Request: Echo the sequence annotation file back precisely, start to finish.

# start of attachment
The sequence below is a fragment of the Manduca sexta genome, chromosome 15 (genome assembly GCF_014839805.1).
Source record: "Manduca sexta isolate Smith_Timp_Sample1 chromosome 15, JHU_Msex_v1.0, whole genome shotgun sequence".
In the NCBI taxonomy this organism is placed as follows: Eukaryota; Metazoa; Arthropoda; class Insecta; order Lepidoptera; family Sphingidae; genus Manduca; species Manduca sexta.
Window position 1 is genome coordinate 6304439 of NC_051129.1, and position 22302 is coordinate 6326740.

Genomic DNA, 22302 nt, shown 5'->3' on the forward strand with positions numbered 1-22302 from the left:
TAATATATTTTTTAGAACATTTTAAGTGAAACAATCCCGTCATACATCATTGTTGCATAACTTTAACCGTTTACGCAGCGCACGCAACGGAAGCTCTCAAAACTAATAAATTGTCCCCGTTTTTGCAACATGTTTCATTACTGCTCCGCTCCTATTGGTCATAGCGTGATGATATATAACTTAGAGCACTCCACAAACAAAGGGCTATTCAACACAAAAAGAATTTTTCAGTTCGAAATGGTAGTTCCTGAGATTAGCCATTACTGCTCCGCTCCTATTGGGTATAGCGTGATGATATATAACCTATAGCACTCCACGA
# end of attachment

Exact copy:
The sequence below is a fragment of the Manduca sexta genome, chromosome 15 (genome assembly GCF_014839805.1).
Source record: "Manduca sexta isolate Smith_Timp_Sample1 chromosome 15, JHU_Msex_v1.0, whole genome shotgun sequence".
In the NCBI taxonomy this organism is placed as follows: Eukaryota; Metazoa; Arthropoda; class Insecta; order Lepidoptera; family Sphingidae; genus Manduca; species Manduca sexta.
Window position 1 is genome coordinate 6304439 of NC_051129.1, and position 22302 is coordinate 6326740.

Genomic DNA, 22302 nt, shown 5'->3' on the forward strand with positions numbered 1-22302 from the left:
TAATATATTTTTTAGAACATTTTAAGTGAAACAATCCCGTCATACATCATTGTTGCATAACTTTAACCGTTTACGCAGCGCACGCAACGGAAGCTCTCAAAACTAATAAATTGTCCCCGTTTTTGCAACATGTTTCATTACTGCTCCGCTCCTATTGGTCATAGCGTGATGATATATAACTTAGAGCACTCCACAAACAAAGGGCTATTCAACACAAAAAGAATTTTTCAGTTCGAAATGGTAGTTCCTGAGATTAGCCATTACTGCTCCGCTCCTATTGGGTATAGCGTGATGATATATAACCTATAGCACTCCACGA